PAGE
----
McDonald’s Former CEO Fights Severance Clawback

Steve Easterbrook, seen in 2018, was fired as McDonald’s chief executive last November after he acknowledged having a consensual relationship with an employee.

Photo: Scott Olson/Getty Images

Former McDonald’s MCD 0.81% Corp. Chief Executive Steve Easterbrook said in a court filing that the company had information about his relationships with other employees when it negotiated his multimillion-dollar severance package.

In his first response to the suit McDonald’s filed seeking to recoup that severance, Mr. Easterbrook’s attorney said the company admitted it had his email account stored on company servers when it first investigated his conduct last October. The company said last week that McDonald’s investigators unearthed email messages with attachments that contained dozens of nude and sexually explicit photos and videos of Mr. Easterbrook with company employees and other women between late 2018 and early 2019.

“Based on the very same information McDonald’s has today, it negotiated a separation agreement,” Mr. Easterbrook’s attorney wrote in a filing in Delaware on Friday afternoon. “But McDonald’s admits that the ‘new’ information it now relies upon is not new at all.”

McDonald’s expects to respond to Mr. Easterbrook’s filing in court, according to a person familiar with the litigation.

“McDonald’s stands by its complaint, both the factual assertions and the court in which it was filed,” a McDonald’s spokesman said.

McDonald’s has taken the unusual move of seeking to claw back Mr. Easterbrook’s severance in court, exposing the company and its board to a rare public fight over compensation awarded to a former executive.

McDonald’s fired Mr. Easterbrook without cause in November after he acknowledged having a consensual relationship with an employee. The fast-food giant said in the lawsuit last week that it has since concluded that Mr. Easterbrook lied to investigators and its board to cover up relationships with employees to secure a multimillion-dollar severance package.

Under Mr. Easterbrook’s watch, a party culture flourished among some senior managers at the company, former employees and others connected to the company said. Those people said the former CEO frequently socialized at Chicago bars and sporting events with employees, and flirted with some female employees. Rumors about Mr. Easterbrook’s alleged conduct had reached some other company leaders in the year leading up to the first investigation, one person said.

CEO Chris Kempczinski pledged to improve McDonald’s work environment after succeeding Mr. Easterbrook in November. He outlined plans to renew company values late last month and brought in a new global chief people officer, Heidi Capozzi, this year. Ms. Capozzi has said she is working to refine the company’s strategy for supporting employees.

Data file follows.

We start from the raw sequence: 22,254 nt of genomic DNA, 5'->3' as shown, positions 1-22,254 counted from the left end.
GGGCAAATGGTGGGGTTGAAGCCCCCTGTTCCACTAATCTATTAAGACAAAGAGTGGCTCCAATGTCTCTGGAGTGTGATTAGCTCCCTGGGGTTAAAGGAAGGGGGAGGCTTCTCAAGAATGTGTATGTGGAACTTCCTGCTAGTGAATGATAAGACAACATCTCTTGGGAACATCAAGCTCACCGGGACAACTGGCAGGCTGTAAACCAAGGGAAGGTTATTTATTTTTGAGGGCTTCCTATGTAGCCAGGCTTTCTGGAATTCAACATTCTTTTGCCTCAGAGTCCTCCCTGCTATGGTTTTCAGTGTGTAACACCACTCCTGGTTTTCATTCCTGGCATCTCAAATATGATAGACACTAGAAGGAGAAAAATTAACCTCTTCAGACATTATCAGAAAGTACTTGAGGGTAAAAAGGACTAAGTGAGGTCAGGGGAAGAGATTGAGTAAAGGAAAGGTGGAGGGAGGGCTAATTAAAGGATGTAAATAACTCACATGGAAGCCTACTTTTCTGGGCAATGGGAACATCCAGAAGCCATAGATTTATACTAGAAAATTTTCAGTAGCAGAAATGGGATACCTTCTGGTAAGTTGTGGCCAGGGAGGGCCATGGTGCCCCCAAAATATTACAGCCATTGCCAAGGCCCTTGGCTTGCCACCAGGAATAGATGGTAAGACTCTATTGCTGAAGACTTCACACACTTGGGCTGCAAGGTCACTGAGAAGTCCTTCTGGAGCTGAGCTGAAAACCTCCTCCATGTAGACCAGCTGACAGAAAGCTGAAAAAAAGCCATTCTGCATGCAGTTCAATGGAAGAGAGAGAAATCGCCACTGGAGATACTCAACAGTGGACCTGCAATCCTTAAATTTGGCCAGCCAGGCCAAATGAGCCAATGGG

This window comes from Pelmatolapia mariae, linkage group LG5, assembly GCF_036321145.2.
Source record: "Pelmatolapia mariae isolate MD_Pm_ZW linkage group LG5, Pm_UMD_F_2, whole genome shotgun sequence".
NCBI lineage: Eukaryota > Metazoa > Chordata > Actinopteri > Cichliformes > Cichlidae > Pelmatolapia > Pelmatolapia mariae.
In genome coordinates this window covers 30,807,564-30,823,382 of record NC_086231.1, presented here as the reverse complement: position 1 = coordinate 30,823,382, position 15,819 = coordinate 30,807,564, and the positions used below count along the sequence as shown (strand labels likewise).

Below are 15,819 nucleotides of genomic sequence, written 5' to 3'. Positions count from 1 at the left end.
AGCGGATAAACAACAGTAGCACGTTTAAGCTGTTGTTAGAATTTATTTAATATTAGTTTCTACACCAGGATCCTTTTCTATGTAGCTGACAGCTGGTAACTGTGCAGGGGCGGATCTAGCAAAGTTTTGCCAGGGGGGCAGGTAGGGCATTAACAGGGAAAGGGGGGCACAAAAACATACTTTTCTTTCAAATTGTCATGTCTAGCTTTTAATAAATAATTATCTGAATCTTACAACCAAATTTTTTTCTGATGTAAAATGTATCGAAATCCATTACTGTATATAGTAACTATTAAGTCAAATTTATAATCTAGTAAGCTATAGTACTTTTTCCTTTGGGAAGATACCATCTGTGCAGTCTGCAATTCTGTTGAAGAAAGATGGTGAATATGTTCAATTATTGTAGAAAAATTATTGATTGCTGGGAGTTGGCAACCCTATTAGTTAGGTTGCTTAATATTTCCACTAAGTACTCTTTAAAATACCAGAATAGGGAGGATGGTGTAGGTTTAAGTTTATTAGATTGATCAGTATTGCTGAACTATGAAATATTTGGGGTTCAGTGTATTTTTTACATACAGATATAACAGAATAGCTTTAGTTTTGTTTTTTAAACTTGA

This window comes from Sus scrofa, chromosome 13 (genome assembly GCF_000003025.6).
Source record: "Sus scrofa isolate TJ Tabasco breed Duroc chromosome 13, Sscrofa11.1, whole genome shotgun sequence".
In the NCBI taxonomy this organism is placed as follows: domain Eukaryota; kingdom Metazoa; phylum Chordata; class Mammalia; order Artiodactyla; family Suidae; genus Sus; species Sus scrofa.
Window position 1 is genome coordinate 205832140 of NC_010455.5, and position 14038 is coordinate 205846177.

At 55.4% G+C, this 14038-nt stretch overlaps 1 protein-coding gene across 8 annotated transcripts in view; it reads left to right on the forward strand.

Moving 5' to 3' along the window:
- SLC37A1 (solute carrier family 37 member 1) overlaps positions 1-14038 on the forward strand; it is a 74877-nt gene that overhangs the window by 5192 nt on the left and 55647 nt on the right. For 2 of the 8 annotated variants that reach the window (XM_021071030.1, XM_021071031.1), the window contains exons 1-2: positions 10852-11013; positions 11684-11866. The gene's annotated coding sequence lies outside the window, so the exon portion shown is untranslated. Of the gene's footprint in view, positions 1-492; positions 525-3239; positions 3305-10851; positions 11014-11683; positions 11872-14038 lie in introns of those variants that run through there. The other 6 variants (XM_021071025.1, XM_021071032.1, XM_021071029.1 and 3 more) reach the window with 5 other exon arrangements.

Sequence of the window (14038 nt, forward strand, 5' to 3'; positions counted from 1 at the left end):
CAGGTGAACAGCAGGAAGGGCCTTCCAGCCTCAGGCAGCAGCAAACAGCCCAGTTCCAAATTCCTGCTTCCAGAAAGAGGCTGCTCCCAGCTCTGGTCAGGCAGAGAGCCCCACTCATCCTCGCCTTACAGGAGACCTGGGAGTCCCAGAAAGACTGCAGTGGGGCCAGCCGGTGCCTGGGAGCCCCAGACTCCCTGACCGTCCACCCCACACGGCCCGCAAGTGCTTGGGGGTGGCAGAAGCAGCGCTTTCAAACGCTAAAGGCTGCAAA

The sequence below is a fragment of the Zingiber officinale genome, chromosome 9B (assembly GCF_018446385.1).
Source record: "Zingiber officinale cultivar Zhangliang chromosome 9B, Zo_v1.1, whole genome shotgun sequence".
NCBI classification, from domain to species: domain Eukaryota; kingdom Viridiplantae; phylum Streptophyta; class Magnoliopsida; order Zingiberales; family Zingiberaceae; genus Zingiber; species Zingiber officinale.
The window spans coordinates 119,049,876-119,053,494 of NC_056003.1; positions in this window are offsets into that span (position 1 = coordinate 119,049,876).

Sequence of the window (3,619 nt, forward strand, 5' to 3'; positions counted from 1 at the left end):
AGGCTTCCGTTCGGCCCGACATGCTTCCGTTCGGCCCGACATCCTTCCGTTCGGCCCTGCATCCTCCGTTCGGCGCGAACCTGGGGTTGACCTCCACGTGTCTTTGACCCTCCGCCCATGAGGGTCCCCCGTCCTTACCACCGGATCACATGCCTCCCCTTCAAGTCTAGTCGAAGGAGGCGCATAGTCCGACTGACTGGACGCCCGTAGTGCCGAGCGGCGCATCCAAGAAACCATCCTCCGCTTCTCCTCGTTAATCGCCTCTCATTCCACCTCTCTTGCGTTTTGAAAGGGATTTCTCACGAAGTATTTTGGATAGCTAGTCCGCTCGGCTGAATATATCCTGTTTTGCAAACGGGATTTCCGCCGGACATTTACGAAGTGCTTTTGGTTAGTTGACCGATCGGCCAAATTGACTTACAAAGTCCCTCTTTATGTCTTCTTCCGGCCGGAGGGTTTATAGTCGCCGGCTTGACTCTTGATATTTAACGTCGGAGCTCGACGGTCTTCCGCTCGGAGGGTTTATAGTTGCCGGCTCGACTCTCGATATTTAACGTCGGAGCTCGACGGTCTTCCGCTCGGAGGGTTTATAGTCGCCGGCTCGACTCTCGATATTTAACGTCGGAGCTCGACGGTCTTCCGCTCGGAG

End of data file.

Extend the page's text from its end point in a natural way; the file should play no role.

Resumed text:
McDonald’s made more staff changes on Monday: The company said its senior vice president and chief people officer for the U.S. division, Melanie Steinbach, had left. Ms. Steinbach, previously a vice president and global chief talent officer, was promoted last month after the previous human-resources head of the U.S. division left the company in June.

“For a variety of reasons, and unfortunately I can’t comment on the specifics, we determined that her separation was really in the best interest of the company,” Ms. Capozzi said in a video message to employees that was viewed by The Wall Street Journal.

Ms. Capozzi said the company had started to search for Ms. Steinbach’s successor. McDonald’s and Ms. Steinbach didn’t immediately respond to requests for comment.

Daniel Herr, Mr. Easterbrook’s Delaware-based employment attorney, said in the filing that McDonald’s doesn’t have the legal standing to allege the former CEO breached his severance agreement with the company because it has admitted that it possessed material that could have altered those negotiations.

Mr. Herr said that Mr. Easterbrook agreed not to sue the company or make disparaging comments about it as part of the severance agreement, barring him from responding publicly to the company’s suit seeking to recover his severance.

Mr. Easterbrook’s pay and stock awards are now estimated to be worth $57.3 million, according to the executive-pay firm Equilar. McDonald’s stock is up more than 7% since Mr. Easterbrook was fired in November.

Mr. Easterbrook’s attorney also sought to strike down claims of fraud that McDonald’s made regarding his role providing a special stock grant to an employee. McDonald’s claims Mr. Easterbrook was having a sexual relationship with the recipient of the award at the time it was issued. The grant was valued at hundreds of thousands of dollars, according to the suit.

His attorney argued that McDonald’s board was aware of the special stock grant, and approved the allocation due to the employee’s performance. The employee wasn’t named in the filing or the suit.

Mr. Easterbrook also is seeking to move the case from Delaware Court of Chancery to a court in DuPage County, Ill. Illinois is where McDonald’s is based, where the former CEO resides and where the events in the company’s complaint allegedly occurred, Mr. Herr wrote in the filing.

McDonald’s believes Delaware is the right venue for the case based on the company’s own structure and bylaws, the person familiar with the litigation said.

Write to Heather Haddon at [email protected]

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